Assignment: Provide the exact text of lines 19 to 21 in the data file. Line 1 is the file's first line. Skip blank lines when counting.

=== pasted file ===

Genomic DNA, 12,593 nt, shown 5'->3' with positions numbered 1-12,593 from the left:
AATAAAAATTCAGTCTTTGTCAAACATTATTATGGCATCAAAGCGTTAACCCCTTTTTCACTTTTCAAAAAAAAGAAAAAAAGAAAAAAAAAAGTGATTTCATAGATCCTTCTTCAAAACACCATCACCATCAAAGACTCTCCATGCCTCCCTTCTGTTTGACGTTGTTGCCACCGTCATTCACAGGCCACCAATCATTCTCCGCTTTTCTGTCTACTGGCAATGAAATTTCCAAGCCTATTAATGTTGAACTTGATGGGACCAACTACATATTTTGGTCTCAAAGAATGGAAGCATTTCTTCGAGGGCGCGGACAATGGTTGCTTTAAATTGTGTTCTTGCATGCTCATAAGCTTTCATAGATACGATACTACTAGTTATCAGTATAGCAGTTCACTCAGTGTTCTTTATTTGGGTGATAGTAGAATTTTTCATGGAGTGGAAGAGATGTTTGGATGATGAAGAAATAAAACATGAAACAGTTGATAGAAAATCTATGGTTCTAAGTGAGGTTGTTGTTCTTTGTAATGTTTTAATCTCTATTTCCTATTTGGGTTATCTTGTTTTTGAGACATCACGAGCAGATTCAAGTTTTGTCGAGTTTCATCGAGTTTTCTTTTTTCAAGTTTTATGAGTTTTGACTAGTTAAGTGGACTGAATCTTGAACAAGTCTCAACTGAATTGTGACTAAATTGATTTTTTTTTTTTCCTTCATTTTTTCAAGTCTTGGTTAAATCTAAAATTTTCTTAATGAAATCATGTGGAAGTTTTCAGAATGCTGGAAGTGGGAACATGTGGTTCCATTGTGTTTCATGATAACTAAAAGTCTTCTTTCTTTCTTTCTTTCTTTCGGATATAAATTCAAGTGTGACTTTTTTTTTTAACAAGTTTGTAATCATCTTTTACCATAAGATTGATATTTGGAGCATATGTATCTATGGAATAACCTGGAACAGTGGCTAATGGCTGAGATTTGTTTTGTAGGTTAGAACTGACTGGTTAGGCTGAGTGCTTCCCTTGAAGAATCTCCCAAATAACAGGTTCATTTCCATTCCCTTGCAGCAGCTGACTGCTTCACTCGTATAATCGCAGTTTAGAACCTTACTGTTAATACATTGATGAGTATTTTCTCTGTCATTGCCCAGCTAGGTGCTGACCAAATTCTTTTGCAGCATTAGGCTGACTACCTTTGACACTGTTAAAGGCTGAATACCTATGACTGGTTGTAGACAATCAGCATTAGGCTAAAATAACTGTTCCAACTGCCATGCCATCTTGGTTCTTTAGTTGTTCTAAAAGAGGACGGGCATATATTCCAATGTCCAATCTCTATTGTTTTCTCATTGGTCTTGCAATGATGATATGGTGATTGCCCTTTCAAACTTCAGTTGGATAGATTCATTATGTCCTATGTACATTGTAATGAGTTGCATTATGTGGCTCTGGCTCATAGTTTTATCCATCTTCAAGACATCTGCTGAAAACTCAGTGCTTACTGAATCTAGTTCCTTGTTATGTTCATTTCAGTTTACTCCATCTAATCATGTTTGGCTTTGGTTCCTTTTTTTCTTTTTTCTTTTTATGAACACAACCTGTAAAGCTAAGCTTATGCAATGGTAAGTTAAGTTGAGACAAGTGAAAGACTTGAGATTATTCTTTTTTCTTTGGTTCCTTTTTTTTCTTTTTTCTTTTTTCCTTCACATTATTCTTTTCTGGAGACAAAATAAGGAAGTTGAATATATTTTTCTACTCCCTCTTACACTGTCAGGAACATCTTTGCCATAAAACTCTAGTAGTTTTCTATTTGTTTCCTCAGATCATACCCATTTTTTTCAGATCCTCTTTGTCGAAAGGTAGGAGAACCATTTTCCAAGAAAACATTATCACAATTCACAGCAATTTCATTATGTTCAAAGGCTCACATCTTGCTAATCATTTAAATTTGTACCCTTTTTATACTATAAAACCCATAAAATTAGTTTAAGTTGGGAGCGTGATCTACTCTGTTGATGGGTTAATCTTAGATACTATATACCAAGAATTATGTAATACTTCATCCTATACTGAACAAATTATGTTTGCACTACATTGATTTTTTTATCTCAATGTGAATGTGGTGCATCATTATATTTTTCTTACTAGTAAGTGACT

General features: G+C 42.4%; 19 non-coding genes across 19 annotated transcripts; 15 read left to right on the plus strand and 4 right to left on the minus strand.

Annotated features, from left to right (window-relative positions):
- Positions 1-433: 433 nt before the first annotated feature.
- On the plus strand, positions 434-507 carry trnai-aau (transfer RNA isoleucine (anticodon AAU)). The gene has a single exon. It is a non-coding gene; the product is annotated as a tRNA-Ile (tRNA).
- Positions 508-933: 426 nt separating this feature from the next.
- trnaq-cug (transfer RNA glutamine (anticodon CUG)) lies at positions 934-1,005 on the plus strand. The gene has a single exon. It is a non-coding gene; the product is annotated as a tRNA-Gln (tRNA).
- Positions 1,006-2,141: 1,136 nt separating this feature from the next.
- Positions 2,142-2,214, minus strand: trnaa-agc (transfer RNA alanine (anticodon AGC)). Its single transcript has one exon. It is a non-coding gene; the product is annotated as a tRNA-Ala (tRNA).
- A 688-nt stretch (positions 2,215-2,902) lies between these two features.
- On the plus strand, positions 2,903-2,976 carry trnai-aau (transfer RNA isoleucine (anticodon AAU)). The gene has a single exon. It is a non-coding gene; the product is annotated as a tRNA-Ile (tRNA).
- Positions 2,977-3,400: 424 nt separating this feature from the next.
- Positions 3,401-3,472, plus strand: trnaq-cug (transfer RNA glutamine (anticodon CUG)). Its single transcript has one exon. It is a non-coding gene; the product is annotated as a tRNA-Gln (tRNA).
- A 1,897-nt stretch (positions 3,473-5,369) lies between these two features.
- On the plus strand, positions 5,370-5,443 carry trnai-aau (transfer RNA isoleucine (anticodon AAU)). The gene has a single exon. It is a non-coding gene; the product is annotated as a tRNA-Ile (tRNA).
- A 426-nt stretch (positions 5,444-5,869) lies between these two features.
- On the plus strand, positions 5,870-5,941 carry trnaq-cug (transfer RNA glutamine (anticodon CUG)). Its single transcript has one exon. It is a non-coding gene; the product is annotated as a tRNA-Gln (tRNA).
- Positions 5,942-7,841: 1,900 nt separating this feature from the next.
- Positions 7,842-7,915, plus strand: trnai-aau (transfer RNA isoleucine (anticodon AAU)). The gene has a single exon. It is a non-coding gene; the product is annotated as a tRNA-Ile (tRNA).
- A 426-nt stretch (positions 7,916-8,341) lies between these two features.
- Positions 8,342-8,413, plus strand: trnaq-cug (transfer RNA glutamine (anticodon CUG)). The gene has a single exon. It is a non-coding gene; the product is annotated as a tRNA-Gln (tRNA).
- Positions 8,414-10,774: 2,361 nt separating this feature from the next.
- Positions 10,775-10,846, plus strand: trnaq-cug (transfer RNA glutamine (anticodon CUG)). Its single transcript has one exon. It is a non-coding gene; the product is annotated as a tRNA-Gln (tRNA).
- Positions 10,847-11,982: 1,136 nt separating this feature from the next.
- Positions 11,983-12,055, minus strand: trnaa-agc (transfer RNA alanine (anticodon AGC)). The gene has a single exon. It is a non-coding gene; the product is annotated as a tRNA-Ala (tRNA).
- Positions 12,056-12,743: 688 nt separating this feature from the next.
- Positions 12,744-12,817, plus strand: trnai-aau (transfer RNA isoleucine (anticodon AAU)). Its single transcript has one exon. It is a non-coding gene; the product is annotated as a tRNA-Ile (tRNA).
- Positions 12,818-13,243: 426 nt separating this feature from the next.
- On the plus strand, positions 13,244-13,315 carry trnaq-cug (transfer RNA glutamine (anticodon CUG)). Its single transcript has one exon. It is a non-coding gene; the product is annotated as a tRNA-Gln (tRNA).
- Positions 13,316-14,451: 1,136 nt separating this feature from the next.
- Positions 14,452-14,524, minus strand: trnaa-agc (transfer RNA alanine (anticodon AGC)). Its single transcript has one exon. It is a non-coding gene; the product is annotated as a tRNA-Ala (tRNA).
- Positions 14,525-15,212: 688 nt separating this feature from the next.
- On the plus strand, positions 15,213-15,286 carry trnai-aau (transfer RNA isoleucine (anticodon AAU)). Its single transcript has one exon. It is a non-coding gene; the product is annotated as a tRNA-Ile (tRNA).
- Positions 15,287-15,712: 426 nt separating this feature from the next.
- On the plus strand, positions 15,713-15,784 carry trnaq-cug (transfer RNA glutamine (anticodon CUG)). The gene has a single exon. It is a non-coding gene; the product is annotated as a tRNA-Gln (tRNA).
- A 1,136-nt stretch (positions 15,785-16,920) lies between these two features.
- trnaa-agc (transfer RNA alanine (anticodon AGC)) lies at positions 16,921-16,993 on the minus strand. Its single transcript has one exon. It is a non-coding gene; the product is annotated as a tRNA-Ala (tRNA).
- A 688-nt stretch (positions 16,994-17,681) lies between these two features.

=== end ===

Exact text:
- Positions 5,942-7,841: 1,900 nt separating this feature from the next.
- Positions 7,842-7,915, plus strand: trnai-aau (transfer RNA isoleucine (anticodon AAU)). The gene has a single exon. It is a non-coding gene; the product is annotated as a tRNA-Ile (tRNA).
- A 426-nt stretch (positions 7,916-8,341) lies between these two features.